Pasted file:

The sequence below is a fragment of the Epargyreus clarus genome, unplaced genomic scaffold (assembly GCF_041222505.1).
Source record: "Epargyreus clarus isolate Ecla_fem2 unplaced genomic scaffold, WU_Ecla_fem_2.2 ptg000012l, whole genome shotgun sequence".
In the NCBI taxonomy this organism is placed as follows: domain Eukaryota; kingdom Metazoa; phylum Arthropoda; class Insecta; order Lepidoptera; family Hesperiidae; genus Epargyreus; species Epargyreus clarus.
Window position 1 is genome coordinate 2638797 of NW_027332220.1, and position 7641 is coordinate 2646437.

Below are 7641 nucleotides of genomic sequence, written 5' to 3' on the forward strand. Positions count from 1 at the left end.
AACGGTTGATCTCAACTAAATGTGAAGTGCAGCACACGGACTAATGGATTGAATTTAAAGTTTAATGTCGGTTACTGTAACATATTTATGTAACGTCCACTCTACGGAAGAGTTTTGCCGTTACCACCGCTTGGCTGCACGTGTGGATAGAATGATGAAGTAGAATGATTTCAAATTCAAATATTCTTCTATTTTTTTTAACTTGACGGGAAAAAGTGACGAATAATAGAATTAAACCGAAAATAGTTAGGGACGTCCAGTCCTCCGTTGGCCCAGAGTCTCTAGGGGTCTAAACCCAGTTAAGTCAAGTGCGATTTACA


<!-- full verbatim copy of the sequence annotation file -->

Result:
The sequence below is a fragment of the Epargyreus clarus genome, unplaced genomic scaffold (assembly GCF_041222505.1).
Source record: "Epargyreus clarus isolate Ecla_fem2 unplaced genomic scaffold, WU_Ecla_fem_2.2 ptg000012l, whole genome shotgun sequence".
In the NCBI taxonomy this organism is placed as follows: domain Eukaryota; kingdom Metazoa; phylum Arthropoda; class Insecta; order Lepidoptera; family Hesperiidae; genus Epargyreus; species Epargyreus clarus.
Window position 1 is genome coordinate 2638797 of NW_027332220.1, and position 7641 is coordinate 2646437.

Below are 7641 nucleotides of genomic sequence, written 5' to 3' on the forward strand. Positions count from 1 at the left end.
AACGGTTGATCTCAACTAAATGTGAAGTGCAGCACACGGACTAATGGATTGAATTTAAAGTTTAATGTCGGTTACTGTAACATATTTATGTAACGTCCACTCTACGGAAGAGTTTTGCCGTTACCACCGCTTGGCTGCACGTGTGGATAGAATGATGAAGTAGAATGATTTCAAATTCAAATATTCTTCTATTTTTTTTAACTTGACGGGAAAAAGTGACGAATAATAGAATTAAACCGAAAATAGTTAGGGACGTCCAGTCCTCCGTTGGCCCAGAGTCTCTAGGGGTCTAAACCCAGTTAAGTCAAGTGCGATTTACA